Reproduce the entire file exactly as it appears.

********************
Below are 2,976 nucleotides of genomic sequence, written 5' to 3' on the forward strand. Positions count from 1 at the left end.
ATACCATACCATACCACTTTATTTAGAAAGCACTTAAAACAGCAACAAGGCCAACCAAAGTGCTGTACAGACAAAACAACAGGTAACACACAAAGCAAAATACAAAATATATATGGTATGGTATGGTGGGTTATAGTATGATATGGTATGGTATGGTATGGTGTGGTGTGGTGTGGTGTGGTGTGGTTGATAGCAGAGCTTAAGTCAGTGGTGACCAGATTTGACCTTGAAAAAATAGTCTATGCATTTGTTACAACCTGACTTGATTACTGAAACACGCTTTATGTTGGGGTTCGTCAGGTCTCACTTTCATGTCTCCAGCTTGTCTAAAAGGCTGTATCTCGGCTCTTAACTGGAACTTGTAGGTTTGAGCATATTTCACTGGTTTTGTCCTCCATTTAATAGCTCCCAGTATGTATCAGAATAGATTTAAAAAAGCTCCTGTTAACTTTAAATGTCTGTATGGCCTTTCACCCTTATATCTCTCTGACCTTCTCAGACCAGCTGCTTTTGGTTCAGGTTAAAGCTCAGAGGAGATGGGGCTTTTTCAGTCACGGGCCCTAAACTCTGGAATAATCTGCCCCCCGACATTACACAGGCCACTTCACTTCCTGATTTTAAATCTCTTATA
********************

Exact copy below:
Below are 2,976 nucleotides of genomic sequence, written 5' to 3' on the forward strand. Positions count from 1 at the left end.
ATACCATACCATACCACTTTATTTAGAAAGCACTTAAAACAGCAACAAGGCCAACCAAAGTGCTGTACAGACAAAACAACAGGTAACACACAAAGCAAAATACAAAATATATATGGTATGGTATGGTGGGTTATAGTATGATATGGTATGGTATGGTATGGTGTGGTGTGGTGTGGTGTGGTGTGGTTGATAGCAGAGCTTAAGTCAGTGGTGACCAGATTTGACCTTGAAAAAATAGTCTATGCATTTGTTACAACCTGACTTGATTACTGAAACACGCTTTATGTTGGGGTTCGTCAGGTCTCACTTTCATGTCTCCAGCTTGTCTAAAAGGCTGTATCTCGGCTCTTAACTGGAACTTGTAGGTTTGAGCATATTTCACTGGTTTTGTCCTCCATTTAATAGCTCCCAGTATGTATCAGAATAGATTTAAAAAAGCTCCTGTTAACTTTAAATGTCTGTATGGCCTTTCACCCTTATATCTCTCTGACCTTCTCAGACCAGCTGCTTTTGGTTCAGGTTAAAGCTCAGAGGAGATGGGGCTTTTTCAGTCACGGGCCCTAAACTCTGGAATAATCTGCCCCCCGACATTACACAGGCCACTTCACTTCCTGATTTTAAATCTCTTATA